During a piano teacher’s week, there are lessons that feel easy to teach and there are lessons that feel more difficult. Some students are used to a one-on-one lesson setting, understand expectations for that environment, and thrive on individual attention. Lessons with these students feel positive and productive (this is what you signed up for, right?!) However, there are other students who find a piano lesson setting to be extremely stimulating and their behavior reflects their… excitement (not how you envisioned your piano teacher life).
Struggling with overstimulated kids can affect your energy levels and can even change the way you approach lessons that typically feel easy. But did you know that the poor behavior demonstrated by some students may have actually been created by something you did or didn’t do as the teacher? 😯
How can this be?
If you have students who are wearing you thin, in today’s post we’re going to help you find out if their behaviours are being triggered by management mistakes that you might accidentally be making during piano lessons.
5 Management Mistakes Piano Teachers Accidentally Make
1. Changing from Silly to Serious Without A Warning
If you teach using manipulatives, piano games, movement activities, or rhythm instruments, there are times in your lessons when you and your students are having action-based fun together. You likely laugh together, play together, and joke around together. These are all vitally important parts of building a lasting relationship with your students. But, for some children, this excitement and interaction can rapidly flip the switch from “manageable” to “wild”. One minute you have a student who is happily participating, and the next you have a student who is misusing your materials, refusing to refocus and choosing not to listen.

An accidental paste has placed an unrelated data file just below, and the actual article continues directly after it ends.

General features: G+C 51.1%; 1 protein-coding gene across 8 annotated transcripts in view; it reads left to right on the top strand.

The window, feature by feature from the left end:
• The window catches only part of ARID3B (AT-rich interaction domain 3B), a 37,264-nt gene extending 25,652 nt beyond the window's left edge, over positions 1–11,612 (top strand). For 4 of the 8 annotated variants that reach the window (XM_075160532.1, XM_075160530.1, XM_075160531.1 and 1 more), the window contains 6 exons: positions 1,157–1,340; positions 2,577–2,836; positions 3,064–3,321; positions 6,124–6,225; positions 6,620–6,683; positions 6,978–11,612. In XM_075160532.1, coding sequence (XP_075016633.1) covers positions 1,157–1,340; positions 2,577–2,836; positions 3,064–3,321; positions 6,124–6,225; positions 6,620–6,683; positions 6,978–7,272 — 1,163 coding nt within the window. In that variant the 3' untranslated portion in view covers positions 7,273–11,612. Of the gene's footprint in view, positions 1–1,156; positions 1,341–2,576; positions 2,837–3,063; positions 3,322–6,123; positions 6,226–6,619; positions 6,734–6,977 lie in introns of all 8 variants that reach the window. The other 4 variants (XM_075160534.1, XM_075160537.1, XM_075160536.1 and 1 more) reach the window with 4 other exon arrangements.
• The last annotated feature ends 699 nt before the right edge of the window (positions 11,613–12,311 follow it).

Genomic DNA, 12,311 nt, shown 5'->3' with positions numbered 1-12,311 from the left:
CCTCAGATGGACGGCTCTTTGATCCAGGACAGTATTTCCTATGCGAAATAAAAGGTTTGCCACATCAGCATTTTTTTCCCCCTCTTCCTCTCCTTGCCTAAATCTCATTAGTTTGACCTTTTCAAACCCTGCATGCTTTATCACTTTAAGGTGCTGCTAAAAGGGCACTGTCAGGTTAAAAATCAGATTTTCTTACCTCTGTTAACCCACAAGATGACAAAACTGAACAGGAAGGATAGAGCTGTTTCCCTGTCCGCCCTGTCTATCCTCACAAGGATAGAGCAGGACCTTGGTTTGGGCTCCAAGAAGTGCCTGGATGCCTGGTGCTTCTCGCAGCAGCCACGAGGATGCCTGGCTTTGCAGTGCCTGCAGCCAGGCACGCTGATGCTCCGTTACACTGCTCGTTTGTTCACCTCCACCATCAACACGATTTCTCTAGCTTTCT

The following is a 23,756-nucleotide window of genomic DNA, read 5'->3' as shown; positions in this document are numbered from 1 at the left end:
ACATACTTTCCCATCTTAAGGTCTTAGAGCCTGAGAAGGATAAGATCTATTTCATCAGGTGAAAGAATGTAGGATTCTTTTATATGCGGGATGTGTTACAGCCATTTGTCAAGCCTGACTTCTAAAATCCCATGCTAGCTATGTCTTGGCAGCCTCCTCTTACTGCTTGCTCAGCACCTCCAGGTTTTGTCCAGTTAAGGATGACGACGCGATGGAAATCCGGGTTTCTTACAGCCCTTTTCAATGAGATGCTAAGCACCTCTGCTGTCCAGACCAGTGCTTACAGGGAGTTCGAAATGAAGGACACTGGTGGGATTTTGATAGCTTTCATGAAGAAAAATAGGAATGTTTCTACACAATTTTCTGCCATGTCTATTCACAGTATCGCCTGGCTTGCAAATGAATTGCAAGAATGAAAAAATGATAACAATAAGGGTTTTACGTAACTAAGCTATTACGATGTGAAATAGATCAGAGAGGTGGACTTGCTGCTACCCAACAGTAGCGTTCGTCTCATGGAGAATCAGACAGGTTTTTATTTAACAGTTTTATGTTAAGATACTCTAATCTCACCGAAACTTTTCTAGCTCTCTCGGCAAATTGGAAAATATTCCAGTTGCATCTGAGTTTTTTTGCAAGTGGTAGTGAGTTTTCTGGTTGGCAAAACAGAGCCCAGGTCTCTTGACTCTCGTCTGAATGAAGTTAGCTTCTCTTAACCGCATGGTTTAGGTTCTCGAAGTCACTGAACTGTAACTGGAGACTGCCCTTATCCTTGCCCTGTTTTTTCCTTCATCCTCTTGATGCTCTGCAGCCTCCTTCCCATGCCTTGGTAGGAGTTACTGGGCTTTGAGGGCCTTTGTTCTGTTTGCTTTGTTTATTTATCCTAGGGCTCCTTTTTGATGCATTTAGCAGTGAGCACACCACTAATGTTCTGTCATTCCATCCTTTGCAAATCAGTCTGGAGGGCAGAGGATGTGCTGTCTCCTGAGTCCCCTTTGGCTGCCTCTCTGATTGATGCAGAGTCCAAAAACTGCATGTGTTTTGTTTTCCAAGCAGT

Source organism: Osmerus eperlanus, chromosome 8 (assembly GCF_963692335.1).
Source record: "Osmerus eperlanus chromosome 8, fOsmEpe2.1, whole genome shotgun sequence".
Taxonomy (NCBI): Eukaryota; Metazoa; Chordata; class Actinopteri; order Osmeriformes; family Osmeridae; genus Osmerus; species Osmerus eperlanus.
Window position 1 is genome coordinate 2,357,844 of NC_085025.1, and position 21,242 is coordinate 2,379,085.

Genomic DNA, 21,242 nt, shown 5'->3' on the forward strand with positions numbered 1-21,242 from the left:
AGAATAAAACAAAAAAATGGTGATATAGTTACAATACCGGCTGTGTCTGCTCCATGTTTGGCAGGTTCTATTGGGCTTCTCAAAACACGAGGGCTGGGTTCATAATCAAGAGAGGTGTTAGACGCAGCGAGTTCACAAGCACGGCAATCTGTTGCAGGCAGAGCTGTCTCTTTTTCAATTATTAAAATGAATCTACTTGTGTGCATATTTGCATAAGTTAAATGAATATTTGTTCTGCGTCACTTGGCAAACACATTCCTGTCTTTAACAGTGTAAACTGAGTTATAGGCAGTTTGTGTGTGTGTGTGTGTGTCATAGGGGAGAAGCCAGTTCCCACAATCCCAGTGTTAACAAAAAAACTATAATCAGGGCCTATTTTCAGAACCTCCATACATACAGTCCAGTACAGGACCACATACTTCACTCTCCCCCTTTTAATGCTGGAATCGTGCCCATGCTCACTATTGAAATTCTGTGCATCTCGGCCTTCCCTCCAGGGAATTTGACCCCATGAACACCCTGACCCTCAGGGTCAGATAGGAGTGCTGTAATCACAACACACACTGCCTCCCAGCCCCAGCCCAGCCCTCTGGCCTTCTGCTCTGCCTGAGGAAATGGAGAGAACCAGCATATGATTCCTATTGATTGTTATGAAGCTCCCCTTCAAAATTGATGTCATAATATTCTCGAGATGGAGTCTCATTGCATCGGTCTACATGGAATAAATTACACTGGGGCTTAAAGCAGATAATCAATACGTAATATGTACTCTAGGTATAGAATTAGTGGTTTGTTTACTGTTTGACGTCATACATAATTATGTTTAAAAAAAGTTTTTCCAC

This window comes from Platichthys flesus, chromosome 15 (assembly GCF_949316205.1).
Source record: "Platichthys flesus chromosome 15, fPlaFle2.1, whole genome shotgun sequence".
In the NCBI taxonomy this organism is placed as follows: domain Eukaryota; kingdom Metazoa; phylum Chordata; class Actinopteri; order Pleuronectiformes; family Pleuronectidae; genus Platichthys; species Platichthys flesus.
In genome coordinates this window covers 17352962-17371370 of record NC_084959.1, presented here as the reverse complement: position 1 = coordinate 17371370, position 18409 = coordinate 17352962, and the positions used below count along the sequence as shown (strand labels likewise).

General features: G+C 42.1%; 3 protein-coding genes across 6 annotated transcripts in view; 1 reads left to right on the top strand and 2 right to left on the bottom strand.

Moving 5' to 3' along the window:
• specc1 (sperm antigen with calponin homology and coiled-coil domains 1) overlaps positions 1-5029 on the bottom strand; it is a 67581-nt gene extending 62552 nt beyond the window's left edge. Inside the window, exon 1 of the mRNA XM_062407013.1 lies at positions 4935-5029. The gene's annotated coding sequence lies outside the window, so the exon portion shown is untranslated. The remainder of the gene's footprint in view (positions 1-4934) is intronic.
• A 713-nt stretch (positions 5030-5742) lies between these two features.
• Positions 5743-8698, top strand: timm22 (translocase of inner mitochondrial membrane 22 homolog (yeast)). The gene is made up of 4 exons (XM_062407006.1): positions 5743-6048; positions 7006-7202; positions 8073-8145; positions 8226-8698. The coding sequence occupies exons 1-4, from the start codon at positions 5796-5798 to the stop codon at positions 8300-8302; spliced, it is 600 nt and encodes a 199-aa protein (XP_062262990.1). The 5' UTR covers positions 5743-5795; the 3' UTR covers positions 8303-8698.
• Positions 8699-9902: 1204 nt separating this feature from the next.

A teacher’s first reaction is often to limit or eliminate game-based activities with these students as this seems like the only solution to their behavior. However, these students are often students who need these types of interactions the most.
The solution? Instead of eliminating these activities, “bookend” them with clear expectations and clear cues. For example, if you will be changing focus to play a piano game say, “We’re going to move away from the piano now to play a game. I will be the one to set it up and I’ll let you know when you can touch the game markers and dice. We will play for 5 minutes and then when we are finished we’ll be back at the piano. We’ll be able to play the game for longer if you are listening.”
When you have finished the game, use a clear cue to signal you are changing energies. For example, “Okay! That was a lot of fun. Now we are going to head back to the piano for a quieter activity. Thank you for listening so well.”
2. Trying To Fit Too Much Into One Lesson
Often, we are so enthusiastic about teaching piano, that we want our students to experience all of our awesomeness as much as possible. For most students, this is the reason they love their piano lessons; there is always something novel or exciting to look forward to. However, some children struggle with change and unpredictability.
If you have piano students whose behaviors are interfering with your productivity, consider scaling back the amount of material you cover in a lesson; change how much repertoire you assign, pare down your lesson activities and allow your students the time to settle into a task so they can experience repeated success.